On Monday April 19, 2021, the Federal Government released its budget – the first in over two years. As expected, Budget 2021 extended several COVID support items but did not contain any broad sweeping tax rate changes.
The main tax increases introduced focused on applying GST/HST to certain e-commerce activities, limiting the interest expense deduction for certain large multi-national companies and increasing tax on certain luxury goods.
More funding has also been provided to the Canada Revenue Agency to expand their auditing and collections.
While full details of Budget 2021 can be found by clicking here, summarized below are a few of the items we believe most relevant to private companies.
Additional Funding for Canada Revenue Agency (CRA)
Budget 2021 proposes an additional $304.1 million over five years, starting in 2021–22, to allow the CRA to fund new initiatives and extend existing programs, including:
- Increasing GST/HST audits of large businesses where risk assessment models have found the greatest risk of non-compliance.
- Modernizing the CRA’s risk assessment process to prevent unwarranted and fraudulent GST/HST refund and rebate claims at the outset and improve the ability to issue refunds for compliant businesses as quickly as possible.
- Enhancing capacity to identify tax evasion involving trusts and provide better service to executors and trustees.
Budget 2021 also proposes to provide $230 million over five years, starting in 2021-22, for the CRA to improve its ability to collect outstanding taxes. It is anticipated that this proposal will lead to the collection of an additional $5 billion in outstanding taxes over five years.
Business Tax Measures
Corporate income tax rates
No changes to the corporate income tax rates are proposed. As such, the income tax rates as of January 1, 2021, will remain as follows:
|BC||Combined (Federal and BC)|
Extension of Emergency Business Supports
Budget 2021 proposes to extend the Canada Emergency Wage Subsidy, the Canada Emergency Rent Subsidy, and the Lockdown Support until September 2021. The subsidy rates will gradually decline over the July-to-September period.
Budget 2021 also proposes to provide the government with the legislative authority to add additional qualifying periods for these measures until November 20, 2021, should the economic and public health situation warrant it.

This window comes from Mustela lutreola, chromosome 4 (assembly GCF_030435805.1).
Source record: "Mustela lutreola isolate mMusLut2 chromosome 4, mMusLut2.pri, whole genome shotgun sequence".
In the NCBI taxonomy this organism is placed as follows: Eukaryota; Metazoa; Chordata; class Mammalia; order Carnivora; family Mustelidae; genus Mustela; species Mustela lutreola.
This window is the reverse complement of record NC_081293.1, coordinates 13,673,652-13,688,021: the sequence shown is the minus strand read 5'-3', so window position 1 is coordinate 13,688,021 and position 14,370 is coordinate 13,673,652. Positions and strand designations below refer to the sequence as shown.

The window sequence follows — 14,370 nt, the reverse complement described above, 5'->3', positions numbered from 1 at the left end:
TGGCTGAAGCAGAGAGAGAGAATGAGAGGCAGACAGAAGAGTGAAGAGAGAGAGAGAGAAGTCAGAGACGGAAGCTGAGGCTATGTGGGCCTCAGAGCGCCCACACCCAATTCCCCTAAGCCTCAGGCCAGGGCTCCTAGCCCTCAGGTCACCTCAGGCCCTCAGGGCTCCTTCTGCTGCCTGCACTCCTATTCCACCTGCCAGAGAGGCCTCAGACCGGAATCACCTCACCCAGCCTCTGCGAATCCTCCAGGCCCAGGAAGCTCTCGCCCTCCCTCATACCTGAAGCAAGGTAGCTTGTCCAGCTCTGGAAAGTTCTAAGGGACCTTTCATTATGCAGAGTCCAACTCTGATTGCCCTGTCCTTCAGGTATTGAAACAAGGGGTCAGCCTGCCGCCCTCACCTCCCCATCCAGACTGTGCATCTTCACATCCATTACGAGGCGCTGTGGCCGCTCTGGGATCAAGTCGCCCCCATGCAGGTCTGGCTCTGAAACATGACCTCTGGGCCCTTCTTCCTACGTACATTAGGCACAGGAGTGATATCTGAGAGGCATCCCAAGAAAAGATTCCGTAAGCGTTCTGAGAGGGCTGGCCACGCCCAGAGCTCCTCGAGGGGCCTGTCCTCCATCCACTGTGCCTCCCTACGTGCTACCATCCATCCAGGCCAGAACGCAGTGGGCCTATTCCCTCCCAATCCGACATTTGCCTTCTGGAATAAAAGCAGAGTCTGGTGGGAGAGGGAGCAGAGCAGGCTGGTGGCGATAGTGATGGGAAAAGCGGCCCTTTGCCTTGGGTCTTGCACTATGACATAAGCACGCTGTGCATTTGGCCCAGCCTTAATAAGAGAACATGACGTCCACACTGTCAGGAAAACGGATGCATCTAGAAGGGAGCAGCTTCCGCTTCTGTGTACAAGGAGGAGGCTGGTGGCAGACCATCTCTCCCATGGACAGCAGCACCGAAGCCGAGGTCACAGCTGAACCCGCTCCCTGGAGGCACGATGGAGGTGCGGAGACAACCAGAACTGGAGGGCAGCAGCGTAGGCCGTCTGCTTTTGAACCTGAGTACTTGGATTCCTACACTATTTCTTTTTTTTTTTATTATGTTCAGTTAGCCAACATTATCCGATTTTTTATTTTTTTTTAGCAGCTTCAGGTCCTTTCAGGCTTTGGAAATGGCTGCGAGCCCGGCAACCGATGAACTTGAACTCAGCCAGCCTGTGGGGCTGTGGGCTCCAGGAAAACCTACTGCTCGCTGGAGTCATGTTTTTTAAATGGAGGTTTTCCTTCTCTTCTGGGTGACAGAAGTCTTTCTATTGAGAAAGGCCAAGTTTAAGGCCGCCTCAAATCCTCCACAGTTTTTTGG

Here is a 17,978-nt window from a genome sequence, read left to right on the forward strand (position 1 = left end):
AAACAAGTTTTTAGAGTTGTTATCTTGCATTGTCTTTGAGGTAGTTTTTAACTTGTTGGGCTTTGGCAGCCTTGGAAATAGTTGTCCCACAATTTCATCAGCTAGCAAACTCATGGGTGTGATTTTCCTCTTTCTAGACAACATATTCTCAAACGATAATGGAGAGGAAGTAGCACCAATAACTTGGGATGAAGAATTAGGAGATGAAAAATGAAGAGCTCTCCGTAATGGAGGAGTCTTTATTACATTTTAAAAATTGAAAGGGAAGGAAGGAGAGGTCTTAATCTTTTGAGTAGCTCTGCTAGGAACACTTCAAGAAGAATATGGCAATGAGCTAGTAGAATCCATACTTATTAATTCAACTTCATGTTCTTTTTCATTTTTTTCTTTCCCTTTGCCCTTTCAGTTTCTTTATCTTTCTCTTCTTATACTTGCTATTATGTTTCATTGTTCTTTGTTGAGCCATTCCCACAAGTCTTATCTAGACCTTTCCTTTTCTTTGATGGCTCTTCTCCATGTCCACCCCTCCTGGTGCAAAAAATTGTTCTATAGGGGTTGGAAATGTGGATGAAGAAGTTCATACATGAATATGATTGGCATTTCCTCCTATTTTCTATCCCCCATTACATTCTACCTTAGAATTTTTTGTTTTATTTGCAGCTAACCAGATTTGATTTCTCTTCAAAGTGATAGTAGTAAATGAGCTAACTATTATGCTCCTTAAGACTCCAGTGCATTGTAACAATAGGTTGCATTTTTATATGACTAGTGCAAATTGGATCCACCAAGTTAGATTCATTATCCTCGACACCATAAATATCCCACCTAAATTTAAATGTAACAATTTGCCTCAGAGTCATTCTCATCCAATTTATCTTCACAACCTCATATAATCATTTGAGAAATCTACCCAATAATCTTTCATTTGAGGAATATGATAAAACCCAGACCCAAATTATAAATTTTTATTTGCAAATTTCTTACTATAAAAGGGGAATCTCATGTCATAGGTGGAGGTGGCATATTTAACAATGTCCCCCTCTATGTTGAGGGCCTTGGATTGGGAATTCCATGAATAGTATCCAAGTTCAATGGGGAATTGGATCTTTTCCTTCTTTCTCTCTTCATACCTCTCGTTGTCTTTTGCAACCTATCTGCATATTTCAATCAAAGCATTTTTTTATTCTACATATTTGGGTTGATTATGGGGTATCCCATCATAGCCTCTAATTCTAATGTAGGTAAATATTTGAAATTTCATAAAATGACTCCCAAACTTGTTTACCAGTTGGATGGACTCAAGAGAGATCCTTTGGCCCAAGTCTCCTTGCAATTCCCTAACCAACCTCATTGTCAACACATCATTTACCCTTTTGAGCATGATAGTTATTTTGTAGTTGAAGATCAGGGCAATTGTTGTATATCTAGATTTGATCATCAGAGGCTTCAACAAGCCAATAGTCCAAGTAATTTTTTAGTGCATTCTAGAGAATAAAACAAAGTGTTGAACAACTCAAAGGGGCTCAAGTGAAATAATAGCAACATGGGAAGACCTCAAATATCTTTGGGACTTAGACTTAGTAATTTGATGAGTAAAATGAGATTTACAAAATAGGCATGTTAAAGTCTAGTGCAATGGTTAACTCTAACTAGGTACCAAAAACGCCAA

Canada Emergency Wage Subsidy
Budget 2021 proposes that the wage subsidy rates would be gradually phased out starting on July 4, 2021 to September 25, 2021. The maximum subsidy rate of 75% and maximum weekly benefit per employee of $847 will be reduced as follows:
- 60% and $677 for period 18 (July 4 to July 31, 2021)
- 40% and $452 for period 19 (August 1 to August 28, 2021)
- 20% and $226 for period 20 (August 29 to September 25, 2021)
Only employers with a decline in revenues of more than 10 per cent would be eligible for the wage subsidy as of July 4, 2021.
Canada Emergency Rent Subsidy
Currently, the maximum base rent subsidy rate is set at 65% through the qualifying period ending on June 5, 2021.
Budget 2021 proposes that the maximum base rent subsidy rates would be gradually phased out starting on July 4, 2021, until September 25, 2021 (from a maximum of 65% to a maximum of 20%). Furthermore, only organizations with a decline in revenues of more than 10 percent would be eligible for the base rent subsidy and the Lockdown Support.
Canada Recovery Hiring Program
Budget 2021 proposes to introduce the new Canada Recovery Hiring Program to provide eligible employers with a subsidy of up to 50% on the incremental remuneration paid to eligible employees between June 6, 2021, and November 20, 2021.
Employers eligible for the Canada Emergency Wage Subsidy would generally be eligible for the hiring subsidy. However, a for-profit corporation would be eligible for the hiring subsidy only if it is a Canadian-controlled private corporation (including a cooperative corporation that is eligible for the small business deduction).
An eligible employer would be permitted to claim either the hiring subsidy or the Canada Emergency Wage Subsidy for a particular qualifying period, but not both.